You also burn calories if you sit and stare. At your cards. Intently. For at least an hour. If you stare long and hard enough, shuffle them around, for over three hours, Shelby Stidham (whoever she may be) promises you’ll be `353 calories lighter. And if you develop a nervous tick, shake your legs or sweat profusely out of sheer excitement at the cards fate and the dealer have dealt you, who knows how many more calories you may burn?
So the next time your parents, your doctor or your dearly beloved advise you to get off your pancake posterior and do some exercise, inform them that the Supreme Court of India, I repeat, the Supreme Court of India, has ruled that playing teen patti, rummy or bridge is a “physical sport”.
Earlier this month, a Bench headed by the Chief Justice of India, H L Dattu, declared what all blue-blooded card players know to be true: “When you play cards, you use your hands. It can be a physical sport, why not?” Why not, indeed. When Viswanathan Anand is hailed as one of India’s greatest sportsmen — not gamester, mind you — for checkmating a king with his thumb and forefinger, then those of us who make or play tricks with 52 cards deserve to be known as champion sportspersons too.
And we have our championships: the next Bridge World Cup Championship is to be held in — wait for it — India this October. There’s also a WSOP in Maryland USA right now, featuring the best poker players in the world.
Take that Mr Attorney General Mukul Rohtagi for disparagingly calling them “parlour games”. He probably meant “kitty party” — men are so sexist, even about cards — since the only parlour we see these days is in Downton Abbey (Star World).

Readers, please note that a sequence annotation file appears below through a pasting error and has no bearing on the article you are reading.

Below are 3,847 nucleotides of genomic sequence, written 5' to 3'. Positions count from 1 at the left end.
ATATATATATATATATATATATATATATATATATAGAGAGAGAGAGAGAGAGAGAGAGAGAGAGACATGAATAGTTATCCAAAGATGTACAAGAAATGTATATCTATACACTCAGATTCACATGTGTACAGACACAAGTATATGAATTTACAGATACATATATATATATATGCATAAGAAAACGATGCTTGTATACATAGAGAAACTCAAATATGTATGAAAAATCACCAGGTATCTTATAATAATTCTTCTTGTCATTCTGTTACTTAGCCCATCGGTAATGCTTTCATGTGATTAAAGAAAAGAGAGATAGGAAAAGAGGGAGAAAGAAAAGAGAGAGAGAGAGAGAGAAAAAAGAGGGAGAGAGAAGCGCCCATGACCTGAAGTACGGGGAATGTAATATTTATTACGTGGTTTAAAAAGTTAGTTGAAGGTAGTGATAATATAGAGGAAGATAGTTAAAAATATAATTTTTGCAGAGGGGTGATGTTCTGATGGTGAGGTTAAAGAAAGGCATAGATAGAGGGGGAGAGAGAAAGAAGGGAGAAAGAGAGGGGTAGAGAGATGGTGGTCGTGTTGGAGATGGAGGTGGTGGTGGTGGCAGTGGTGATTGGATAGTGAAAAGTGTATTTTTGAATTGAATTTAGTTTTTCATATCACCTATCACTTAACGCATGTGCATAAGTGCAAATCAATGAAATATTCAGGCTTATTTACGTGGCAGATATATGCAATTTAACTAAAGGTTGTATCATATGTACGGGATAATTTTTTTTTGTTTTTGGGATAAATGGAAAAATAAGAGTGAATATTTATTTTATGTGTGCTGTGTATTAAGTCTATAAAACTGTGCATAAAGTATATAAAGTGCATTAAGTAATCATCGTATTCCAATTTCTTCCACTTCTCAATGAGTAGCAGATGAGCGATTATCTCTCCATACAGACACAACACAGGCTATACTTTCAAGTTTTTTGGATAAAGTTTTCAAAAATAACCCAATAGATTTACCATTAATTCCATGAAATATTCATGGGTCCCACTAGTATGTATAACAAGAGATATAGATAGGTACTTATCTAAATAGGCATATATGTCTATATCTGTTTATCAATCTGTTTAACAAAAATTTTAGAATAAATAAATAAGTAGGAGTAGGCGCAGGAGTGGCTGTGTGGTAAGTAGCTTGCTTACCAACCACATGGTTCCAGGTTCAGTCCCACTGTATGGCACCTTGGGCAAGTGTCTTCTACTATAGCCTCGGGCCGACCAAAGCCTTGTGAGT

Games, sports, what’s the difference? According to that know-it-all so-and-so, BBC, there is one: “Sports are activities which require physical effort and ability to some degree, and some degree of mental skill usually.” For card games, “not so much, if any, physical ability or skill is needed”, states BBC’s Roger on its website in response to a reader’s question. Evidently, Roger has never played a game of cards. If he thinks sitting in a chair, still as the wood inside the chair and holding up your cards for up to three hours can be achieved without “physical effort and ability to some degree” he’s never sat still in a chair for three hours.
Take a game like teen patti. To play it successfully requires tremendous “mental skill”: you have to assess the three cards in your hand, keep a straight face at all times — when you bluff or when you have a “trail” — you have to know when to “pack” and when to double the “chaal” — all the while sizing up your opponents’ ability to do the same. It’s jolly hard work.
Don’t believe me, I’m just an armchair journalist who finds watching TV for a living exhausting; I have to exercise superhuman restraint (“exercise” being then an operative word) to stop myself from throwing the remote at the LCD every evening when Super Prime Time begins on Times Now. After that, a game of bridge is about as arduous as eating ice cream.
But listen to Wasim Akram. The legendary left arm fast bowler of Pakistan said recently at the cricket World Cup 2015 that he found sitting in the commentary box and moving his mouth far more tiring than running into bowl at over 100 kmph.
While playing cards, you don’t just use your mouth; you slide your eyes across to peak into your opponents’ cards, you tilt back your back for the same cheating purpose, you use your hands to play, your memory to track the play, your mind to make the next wrong play. Above all, you tense your jaws and stomach muscles whenever you make a mistake — with every mistake, you acquire a smaller waistline and poorer teeth.
Finally, there are all the stomach-churning refreshments. In no other game do you eat while you play: sportspersons need to eat and drink to keep up their strength, so go ahead, reach for that chocolate brownie — what’s the point of just sitting there watching others eat? If nothing else, it’s downright impolite to refuse your hosts’ hospitality or those chicken sandwiches at the Gymkhana Club.
Oh, one last thing: never yell out at your partner or opponents when you lose — “It’s all your fault!”
To be a card player you need to be more than a sportsperson. You need to be a sport. A sport who knows it’s alright to lose at cards as long as you lose weight too.
The story appeared in print with the headline Finally, a Good Hand